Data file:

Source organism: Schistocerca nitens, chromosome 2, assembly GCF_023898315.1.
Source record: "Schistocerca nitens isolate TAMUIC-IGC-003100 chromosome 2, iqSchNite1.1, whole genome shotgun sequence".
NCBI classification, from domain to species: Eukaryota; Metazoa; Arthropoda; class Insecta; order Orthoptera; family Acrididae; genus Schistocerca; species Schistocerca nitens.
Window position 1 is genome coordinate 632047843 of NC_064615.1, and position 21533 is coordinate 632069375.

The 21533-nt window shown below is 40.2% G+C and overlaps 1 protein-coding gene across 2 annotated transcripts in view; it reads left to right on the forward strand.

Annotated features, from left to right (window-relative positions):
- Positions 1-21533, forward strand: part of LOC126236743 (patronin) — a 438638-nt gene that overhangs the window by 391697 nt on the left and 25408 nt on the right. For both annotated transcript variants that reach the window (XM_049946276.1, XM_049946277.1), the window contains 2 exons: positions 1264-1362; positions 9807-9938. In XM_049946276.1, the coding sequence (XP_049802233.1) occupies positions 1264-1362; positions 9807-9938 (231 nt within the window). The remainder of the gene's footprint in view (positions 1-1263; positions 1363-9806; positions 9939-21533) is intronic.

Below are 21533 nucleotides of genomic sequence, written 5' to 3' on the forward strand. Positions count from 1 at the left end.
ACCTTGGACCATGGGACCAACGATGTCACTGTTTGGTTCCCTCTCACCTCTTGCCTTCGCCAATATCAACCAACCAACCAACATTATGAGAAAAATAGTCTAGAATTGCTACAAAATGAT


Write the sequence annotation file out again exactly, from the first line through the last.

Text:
Source organism: Schistocerca nitens, chromosome 2, assembly GCF_023898315.1.
Source record: "Schistocerca nitens isolate TAMUIC-IGC-003100 chromosome 2, iqSchNite1.1, whole genome shotgun sequence".
NCBI classification, from domain to species: Eukaryota; Metazoa; Arthropoda; class Insecta; order Orthoptera; family Acrididae; genus Schistocerca; species Schistocerca nitens.
Window position 1 is genome coordinate 632047843 of NC_064615.1, and position 21533 is coordinate 632069375.

The 21533-nt window shown below is 40.2% G+C and overlaps 1 protein-coding gene across 2 annotated transcripts in view; it reads left to right on the forward strand.

Annotated features, from left to right (window-relative positions):
- Positions 1-21533, forward strand: part of LOC126236743 (patronin) — a 438638-nt gene that overhangs the window by 391697 nt on the left and 25408 nt on the right. For both annotated transcript variants that reach the window (XM_049946276.1, XM_049946277.1), the window contains 2 exons: positions 1264-1362; positions 9807-9938. In XM_049946276.1, the coding sequence (XP_049802233.1) occupies positions 1264-1362; positions 9807-9938 (231 nt within the window). The remainder of the gene's footprint in view (positions 1-1263; positions 1363-9806; positions 9939-21533) is intronic.

Below are 21533 nucleotides of genomic sequence, written 5' to 3' on the forward strand. Positions count from 1 at the left end.
ACCTTGGACCATGGGACCAACGATGTCACTGTTTGGTTCCCTCTCACCTCTTGCCTTCGCCAATATCAACCAACCAACCAACATTATGAGAAAAATAGTCTAGAATTGCTACAAAATGAT